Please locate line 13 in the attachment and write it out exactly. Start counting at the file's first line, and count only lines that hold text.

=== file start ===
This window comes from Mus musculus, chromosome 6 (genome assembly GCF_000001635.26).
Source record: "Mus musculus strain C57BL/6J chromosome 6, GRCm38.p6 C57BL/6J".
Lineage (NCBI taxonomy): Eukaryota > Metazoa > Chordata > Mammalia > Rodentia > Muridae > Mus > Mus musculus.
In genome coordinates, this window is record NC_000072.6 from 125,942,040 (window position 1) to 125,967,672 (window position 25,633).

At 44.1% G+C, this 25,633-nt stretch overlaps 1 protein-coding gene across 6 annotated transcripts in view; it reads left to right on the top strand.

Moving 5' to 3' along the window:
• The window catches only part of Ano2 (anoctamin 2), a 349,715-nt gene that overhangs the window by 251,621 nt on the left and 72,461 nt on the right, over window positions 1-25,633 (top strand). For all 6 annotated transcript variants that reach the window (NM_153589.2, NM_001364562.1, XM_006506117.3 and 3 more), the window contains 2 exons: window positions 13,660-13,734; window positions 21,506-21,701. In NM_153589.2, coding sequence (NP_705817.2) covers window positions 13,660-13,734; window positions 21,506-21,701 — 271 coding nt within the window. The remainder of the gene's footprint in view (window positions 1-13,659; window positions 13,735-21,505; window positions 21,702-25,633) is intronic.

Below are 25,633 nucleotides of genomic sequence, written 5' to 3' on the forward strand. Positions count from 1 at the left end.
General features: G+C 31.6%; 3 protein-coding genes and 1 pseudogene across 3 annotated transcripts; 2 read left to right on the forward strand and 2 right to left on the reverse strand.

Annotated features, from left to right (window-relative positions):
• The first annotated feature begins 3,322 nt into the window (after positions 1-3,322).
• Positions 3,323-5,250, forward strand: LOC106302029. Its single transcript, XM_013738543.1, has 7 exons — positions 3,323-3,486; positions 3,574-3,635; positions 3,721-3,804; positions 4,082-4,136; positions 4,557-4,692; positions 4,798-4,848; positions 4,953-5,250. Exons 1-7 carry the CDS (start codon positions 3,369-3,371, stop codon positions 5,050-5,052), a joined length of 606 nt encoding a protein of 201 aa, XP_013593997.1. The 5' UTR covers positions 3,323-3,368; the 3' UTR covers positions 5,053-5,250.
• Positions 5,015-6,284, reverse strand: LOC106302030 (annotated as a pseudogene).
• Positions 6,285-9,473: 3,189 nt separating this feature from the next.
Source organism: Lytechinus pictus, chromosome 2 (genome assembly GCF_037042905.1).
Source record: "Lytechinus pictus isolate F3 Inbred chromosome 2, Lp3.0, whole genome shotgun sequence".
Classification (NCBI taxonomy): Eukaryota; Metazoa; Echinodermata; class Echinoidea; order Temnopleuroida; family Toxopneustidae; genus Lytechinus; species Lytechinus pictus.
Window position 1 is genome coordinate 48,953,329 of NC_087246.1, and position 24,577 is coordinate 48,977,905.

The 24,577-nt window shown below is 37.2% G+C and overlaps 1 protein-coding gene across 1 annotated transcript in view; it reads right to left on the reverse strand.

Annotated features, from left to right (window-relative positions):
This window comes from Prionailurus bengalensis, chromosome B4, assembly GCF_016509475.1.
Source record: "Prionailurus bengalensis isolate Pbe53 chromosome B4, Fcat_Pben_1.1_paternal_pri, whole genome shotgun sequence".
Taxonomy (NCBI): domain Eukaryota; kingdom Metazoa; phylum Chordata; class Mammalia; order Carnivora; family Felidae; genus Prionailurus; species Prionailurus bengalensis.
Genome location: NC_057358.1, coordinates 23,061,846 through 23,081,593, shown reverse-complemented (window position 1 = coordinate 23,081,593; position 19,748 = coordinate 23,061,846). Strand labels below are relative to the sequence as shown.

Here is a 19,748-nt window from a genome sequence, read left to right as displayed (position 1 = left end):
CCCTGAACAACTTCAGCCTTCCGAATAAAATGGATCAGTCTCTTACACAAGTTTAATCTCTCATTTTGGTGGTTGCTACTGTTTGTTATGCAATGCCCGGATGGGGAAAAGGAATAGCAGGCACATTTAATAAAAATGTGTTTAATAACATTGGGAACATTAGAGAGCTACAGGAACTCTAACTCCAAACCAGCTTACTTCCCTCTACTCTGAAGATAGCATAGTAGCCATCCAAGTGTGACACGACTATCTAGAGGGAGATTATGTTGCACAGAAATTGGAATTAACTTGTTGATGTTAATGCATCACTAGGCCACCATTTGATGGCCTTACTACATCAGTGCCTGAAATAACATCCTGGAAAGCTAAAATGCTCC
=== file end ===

• Positions 5,015-6,284, reverse strand: LOC106302030 (annotated as a pseudogene).